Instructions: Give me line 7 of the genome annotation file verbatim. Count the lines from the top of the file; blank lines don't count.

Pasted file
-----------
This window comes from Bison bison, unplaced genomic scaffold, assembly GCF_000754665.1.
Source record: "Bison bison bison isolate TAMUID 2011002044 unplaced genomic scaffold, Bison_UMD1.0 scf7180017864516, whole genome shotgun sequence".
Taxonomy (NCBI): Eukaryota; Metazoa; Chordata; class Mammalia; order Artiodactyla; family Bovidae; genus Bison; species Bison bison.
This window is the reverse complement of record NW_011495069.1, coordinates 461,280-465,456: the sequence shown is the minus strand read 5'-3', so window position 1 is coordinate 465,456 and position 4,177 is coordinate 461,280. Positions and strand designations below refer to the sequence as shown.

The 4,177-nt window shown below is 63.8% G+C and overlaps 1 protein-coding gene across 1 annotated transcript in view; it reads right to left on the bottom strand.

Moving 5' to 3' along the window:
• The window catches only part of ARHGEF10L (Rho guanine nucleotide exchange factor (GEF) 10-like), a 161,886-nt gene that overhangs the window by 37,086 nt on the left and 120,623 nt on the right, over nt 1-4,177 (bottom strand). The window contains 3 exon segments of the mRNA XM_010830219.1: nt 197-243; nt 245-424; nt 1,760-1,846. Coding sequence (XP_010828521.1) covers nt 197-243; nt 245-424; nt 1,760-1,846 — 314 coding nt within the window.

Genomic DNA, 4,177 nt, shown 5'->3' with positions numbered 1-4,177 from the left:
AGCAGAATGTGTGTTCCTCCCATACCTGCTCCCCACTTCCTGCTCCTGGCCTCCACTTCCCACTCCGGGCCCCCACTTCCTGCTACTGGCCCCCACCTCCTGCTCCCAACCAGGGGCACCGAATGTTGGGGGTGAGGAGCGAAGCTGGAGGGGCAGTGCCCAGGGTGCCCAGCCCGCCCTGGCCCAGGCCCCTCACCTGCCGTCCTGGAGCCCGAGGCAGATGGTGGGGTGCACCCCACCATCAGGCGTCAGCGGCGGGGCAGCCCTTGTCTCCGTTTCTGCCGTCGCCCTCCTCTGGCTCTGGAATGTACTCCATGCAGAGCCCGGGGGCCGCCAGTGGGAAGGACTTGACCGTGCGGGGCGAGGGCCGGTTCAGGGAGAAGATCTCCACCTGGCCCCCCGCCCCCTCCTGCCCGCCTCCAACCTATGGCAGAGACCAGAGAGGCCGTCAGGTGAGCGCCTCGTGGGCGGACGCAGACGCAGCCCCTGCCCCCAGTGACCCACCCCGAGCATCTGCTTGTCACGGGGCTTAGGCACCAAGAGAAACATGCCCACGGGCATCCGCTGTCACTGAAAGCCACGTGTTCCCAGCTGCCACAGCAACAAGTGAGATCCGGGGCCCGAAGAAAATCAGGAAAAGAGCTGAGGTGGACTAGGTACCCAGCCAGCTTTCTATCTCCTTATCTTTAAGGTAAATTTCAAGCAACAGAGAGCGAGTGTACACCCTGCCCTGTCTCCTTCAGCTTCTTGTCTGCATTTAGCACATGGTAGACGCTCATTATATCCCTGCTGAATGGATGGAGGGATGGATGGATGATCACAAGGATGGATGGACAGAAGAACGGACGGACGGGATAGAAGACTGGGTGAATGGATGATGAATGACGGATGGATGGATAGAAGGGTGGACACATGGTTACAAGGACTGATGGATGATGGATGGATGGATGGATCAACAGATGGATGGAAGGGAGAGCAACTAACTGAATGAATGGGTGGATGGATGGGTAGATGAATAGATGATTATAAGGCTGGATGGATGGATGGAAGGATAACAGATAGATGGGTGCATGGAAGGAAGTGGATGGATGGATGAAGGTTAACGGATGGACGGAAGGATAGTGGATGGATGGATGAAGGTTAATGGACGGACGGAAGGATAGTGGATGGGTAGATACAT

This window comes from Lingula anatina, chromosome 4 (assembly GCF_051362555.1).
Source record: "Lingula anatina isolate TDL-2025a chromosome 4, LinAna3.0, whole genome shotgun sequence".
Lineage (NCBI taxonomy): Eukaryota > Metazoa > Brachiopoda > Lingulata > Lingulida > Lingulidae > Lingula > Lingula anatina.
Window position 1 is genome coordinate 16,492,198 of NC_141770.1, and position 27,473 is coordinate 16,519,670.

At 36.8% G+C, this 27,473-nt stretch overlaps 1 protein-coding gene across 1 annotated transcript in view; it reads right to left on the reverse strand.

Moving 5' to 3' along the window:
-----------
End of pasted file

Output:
• The window catches only part of ARHGEF10L (Rho guanine nucleotide exchange factor (GEF) 10-like), a 161,886-nt gene that overhangs the window by 37,086 nt on the left and 120,623 nt on the right, over nt 1-4,177 (bottom strand). The window contains 3 exon segments of the mRNA XM_010830219.1: nt 197-243; nt 245-424; nt 1,760-1,846. Coding sequence (XP_010828521.1) covers nt 197-243; nt 245-424; nt 1,760-1,846 — 314 coding nt within the window.